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                            CHRISTIAN ANTISEMITISM: 
                     A History of Hate by William Nicholls. 
                     Northvale, Jason Aronson. 499 pp. $40. 

                              By Edward Alexander 

         Those who complain, perhaps with some justification, that Jews
         are  overly  occupied  in  the study  of antisemitism  and the
         Holocaust do not necessarily intend to scant the importance of
         these subjects. Rather, they imply that, since the ideology of
         Jew-hatred and  its catastrophic  modern result  originated in
         Christendom,  it is  Christians more  than Jews  who should be
         searching  out  their  roots  and  trying  to extirpate  them.
         William Nicholls,  who  served for  many years  in England and
         Scotland as  a priest in the Church of England before founding
         the  Department  of  Religious  Studies at  the University  of
         British Columbia in Vancouver, shares this view.

         Nicholls  believes  that  neither  modem antisemitism  nor the
         Holocaust can  be understood  without taking  into account the
         way the  people of  Europe had been taught about the Jews from
         their  childhood  up  by  their own  religious tradition.  The
         popular view that the Nazis chose Jews as their primary target
         because 2,000 years  of Christian  teaching had accustomed the
         world to do so is, in Nlcholls's vicw, essentially correct. In
         fact, he traces all modern forms of antisemitism, from liberal
         and Marxist to conservative and Nazi, to the Christian myth of
         Jews as  the killers  of Christ.  His  book,  a rare  blend of
         prodigious  scholarship,  criticaI  scrupulousness,  and moral
         passion,  declares that  repentance by  the various  Christian
         communions for  their historical  mistreatment of  Jews is not
         only  a  moral  imperative  but a  means to  revitalization of
         Christianity itself.

         According to  Christian Antisemitism,  the myth that has given
         Christianity its  vital energy  casts Jews  as the  enemies of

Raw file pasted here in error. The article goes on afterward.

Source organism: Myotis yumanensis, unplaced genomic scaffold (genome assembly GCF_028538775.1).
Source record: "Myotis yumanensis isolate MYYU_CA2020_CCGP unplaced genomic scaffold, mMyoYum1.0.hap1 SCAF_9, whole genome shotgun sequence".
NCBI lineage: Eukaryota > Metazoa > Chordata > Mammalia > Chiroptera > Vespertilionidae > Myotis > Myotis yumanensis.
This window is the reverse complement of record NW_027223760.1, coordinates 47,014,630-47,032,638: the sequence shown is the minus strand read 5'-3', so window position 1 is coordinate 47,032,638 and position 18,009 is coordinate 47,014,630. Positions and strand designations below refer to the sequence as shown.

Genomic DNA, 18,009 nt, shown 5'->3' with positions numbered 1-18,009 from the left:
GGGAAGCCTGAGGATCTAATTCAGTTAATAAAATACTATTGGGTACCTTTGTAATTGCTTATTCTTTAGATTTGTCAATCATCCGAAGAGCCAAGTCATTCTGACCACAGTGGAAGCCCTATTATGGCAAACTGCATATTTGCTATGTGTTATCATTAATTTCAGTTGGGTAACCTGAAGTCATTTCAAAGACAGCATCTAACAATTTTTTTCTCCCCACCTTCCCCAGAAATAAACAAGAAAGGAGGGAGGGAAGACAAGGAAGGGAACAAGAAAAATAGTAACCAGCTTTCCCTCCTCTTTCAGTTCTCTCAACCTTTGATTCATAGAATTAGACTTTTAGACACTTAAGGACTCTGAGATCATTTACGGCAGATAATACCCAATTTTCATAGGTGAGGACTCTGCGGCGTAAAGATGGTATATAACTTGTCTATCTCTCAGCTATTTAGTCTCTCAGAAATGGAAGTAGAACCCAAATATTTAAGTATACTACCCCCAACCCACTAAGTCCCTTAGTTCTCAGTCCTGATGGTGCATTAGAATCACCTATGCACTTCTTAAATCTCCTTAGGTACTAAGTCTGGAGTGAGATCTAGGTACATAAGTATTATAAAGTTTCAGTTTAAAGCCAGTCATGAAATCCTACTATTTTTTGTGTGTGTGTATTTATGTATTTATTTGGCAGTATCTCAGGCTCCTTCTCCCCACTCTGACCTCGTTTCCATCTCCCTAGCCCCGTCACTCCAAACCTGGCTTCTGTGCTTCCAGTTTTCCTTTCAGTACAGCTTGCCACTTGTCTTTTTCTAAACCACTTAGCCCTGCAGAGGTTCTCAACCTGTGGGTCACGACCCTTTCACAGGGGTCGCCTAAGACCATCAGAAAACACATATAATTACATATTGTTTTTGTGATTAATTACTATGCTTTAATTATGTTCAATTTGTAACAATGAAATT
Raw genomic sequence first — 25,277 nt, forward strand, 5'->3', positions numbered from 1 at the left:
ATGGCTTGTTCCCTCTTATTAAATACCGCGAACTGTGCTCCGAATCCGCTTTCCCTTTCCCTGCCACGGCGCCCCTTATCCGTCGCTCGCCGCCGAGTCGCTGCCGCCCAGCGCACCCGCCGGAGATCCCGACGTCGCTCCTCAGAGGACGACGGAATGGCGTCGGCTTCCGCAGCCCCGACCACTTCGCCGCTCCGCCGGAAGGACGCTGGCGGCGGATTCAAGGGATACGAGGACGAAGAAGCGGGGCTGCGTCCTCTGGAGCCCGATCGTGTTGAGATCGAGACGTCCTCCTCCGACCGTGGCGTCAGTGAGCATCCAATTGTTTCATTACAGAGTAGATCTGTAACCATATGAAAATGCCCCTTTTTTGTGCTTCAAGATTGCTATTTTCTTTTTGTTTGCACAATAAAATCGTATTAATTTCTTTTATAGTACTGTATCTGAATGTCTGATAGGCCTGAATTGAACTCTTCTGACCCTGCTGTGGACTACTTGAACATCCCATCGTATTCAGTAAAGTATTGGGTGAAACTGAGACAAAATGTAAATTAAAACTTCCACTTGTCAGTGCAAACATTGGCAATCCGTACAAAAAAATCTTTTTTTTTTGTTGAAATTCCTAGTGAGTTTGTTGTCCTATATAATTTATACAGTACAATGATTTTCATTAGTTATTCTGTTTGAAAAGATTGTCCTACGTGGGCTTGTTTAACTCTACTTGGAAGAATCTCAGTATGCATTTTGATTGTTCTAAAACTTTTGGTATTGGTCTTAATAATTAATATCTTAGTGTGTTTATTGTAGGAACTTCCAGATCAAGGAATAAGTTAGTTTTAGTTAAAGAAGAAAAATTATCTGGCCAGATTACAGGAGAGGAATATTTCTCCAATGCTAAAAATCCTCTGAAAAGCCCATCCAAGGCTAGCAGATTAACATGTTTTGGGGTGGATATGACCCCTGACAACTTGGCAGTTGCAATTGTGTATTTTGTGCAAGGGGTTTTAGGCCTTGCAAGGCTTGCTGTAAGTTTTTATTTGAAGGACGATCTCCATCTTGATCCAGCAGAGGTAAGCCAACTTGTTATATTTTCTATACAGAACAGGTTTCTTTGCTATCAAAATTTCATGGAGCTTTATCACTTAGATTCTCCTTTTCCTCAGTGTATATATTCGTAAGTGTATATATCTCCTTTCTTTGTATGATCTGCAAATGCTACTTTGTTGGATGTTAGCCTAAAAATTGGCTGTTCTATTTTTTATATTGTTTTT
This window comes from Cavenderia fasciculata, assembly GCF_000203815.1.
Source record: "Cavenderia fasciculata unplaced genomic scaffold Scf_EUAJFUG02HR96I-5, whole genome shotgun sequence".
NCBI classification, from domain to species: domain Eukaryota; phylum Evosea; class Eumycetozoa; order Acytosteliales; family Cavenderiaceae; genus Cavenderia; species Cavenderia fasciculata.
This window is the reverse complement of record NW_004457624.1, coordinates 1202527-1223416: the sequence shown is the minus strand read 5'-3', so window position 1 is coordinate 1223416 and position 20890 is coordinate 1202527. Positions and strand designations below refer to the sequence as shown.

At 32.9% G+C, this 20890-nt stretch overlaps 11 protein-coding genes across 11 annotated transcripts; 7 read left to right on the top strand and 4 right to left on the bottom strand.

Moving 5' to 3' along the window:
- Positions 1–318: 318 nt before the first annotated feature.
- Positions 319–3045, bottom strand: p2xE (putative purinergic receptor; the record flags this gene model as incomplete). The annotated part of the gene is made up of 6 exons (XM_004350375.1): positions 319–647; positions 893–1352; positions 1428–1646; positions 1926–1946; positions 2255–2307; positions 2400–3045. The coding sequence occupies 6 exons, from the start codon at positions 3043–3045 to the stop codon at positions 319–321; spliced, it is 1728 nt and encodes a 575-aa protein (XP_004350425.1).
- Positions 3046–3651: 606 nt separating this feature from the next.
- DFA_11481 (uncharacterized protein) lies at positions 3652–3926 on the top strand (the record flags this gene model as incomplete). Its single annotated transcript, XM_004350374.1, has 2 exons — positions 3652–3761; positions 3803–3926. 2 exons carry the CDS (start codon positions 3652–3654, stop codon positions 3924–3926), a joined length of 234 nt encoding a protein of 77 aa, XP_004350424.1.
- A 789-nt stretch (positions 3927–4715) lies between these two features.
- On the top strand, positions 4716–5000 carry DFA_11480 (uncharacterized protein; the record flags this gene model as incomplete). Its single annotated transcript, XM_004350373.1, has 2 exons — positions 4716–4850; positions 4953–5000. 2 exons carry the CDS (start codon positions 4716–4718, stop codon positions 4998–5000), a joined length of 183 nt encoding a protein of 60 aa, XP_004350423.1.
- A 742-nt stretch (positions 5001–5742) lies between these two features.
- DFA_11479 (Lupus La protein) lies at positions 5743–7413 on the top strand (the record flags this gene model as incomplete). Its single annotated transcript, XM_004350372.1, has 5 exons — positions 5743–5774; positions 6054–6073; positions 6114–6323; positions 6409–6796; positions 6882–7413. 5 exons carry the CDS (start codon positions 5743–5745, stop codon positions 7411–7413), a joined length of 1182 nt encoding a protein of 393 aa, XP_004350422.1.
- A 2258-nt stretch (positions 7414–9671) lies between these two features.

Christ and  God.  The Jews,  because  they rejected and killed
         Christ,  have themselves been rejected as God's chosen people.
         Since they  broke their  ancient covenant with God,  He made a
         new  one  with  a  new  people  drawn  from  the Gentiles.  As
         punishment for  their crime,  the  Jews lost  their Temple and
         were exiled  from their  land.  The lethal  combination of the
         theology  of  supersession  (which  gave  the  world the  "Old
         Testament" in place  of the  Jewish Bible) and the myth of the
         deicide people  made the Jews a permanent target for Christian
         hostility and  contempt,  destined to  be preserved  in misery
         that would be the eternal mark of their perfidy.

         The first part of Nicholls's book, "Before the Myth," distills
         and  applies  the  results  of modern  biblical criticism  and
         historical scholarship  that undermine the Christian mythology
         of Jesus  as the  founder of Christianity,  a pariah among his
         own  people,  and  a  crucified  Messiah.   On  the  contrary,
         "historical  scholarship   now  permits  us  to  affirrn  with
         confidence that Jesus of Nazareth was a faithful and observant
         [though not typical] Jew,  who lived by the Torah,  and taught
         nothing against  his own  people and  their faith.  He did not
         claim to be the Messiah....  The Jews did not conspire to kill
         him and were not responsible tor his death."

         Since  the  investigation  of  Christian origins  requires the
         investigator  to   make  his  historical  imagination  Jewish.
         Nicholls  systematically  uses Jewish  sources to  build up  a
         picture of  the world in which Jesus lived,  a picture sharply
         at  variance  with  that  of the  Gospel writers.  All  these,
         Nicholls persistently  reminds us,  were Christians,  and most
         were Gentiles; they  composed their  works late  in the  first
         century,  after  the  Church  had  been in  existence for  two
         generations, and therefore imagined Jesus to be more Christian
         than he  actually was.  The  historical Jesus was lost because
         scholars  attempted  to reconstruct  him from  sources already
         corrupted by a Gentile myth, developed by Gentile writers from
         Gentile audiences  (in whom  Jesus himself had no interest) as
         part of a missionary effort that was ignorant of and alienated
         from the Jewish way of life.

         Nicholls's criticism  of the Gospel account of Jesus' "trial,"
         which would form the basis of deicide charges, exemplifies his
         method. Writers familiar with Jewish religion would have known
         that it  is not  a religious  offense at  all in Jewish law to
         claim to be the Messiah. Even if Jesus had made the claim (and
         he had  not),  he could not have been charged or condemned for
         it by the Sanhedrin. Moreover, Jesus could not have been tried
         for blasphemy as a result of making unfounded claims to be the
         Messiah for  the simple  reason that "an unfounded claim to be
         the  Messiah  could only  be blasphemous  for those  [like the
         Gospel writers] who  regard the  Messiah as  the divine son of